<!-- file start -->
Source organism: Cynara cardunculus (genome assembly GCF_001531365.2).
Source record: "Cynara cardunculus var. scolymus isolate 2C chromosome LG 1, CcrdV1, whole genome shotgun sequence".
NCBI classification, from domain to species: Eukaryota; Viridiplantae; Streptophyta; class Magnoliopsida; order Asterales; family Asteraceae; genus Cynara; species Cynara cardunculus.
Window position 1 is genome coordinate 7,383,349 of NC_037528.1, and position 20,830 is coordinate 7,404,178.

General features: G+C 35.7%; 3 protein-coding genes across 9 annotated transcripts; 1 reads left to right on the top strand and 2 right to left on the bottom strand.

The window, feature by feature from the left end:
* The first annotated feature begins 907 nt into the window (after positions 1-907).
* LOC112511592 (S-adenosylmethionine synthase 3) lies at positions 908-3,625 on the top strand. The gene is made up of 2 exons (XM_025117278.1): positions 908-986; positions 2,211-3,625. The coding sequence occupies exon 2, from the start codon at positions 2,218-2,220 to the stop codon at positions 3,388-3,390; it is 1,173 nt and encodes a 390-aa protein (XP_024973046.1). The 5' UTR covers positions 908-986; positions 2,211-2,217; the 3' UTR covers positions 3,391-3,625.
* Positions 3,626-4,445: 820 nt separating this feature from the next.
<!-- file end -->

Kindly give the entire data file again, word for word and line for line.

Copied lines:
Source organism: Cynara cardunculus (genome assembly GCF_001531365.2).
Source record: "Cynara cardunculus var. scolymus isolate 2C chromosome LG 1, CcrdV1, whole genome shotgun sequence".
NCBI classification, from domain to species: Eukaryota; Viridiplantae; Streptophyta; class Magnoliopsida; order Asterales; family Asteraceae; genus Cynara; species Cynara cardunculus.
Window position 1 is genome coordinate 7,383,349 of NC_037528.1, and position 20,830 is coordinate 7,404,178.

General features: G+C 35.7%; 3 protein-coding genes across 9 annotated transcripts; 1 reads left to right on the top strand and 2 right to left on the bottom strand.

The window, feature by feature from the left end:
* The first annotated feature begins 907 nt into the window (after positions 1-907).
* LOC112511592 (S-adenosylmethionine synthase 3) lies at positions 908-3,625 on the top strand. The gene is made up of 2 exons (XM_025117278.1): positions 908-986; positions 2,211-3,625. The coding sequence occupies exon 2, from the start codon at positions 2,218-2,220 to the stop codon at positions 3,388-3,390; it is 1,173 nt and encodes a 390-aa protein (XP_024973046.1). The 5' UTR covers positions 908-986; positions 2,211-2,217; the 3' UTR covers positions 3,391-3,625.
* Positions 3,626-4,445: 820 nt separating this feature from the next.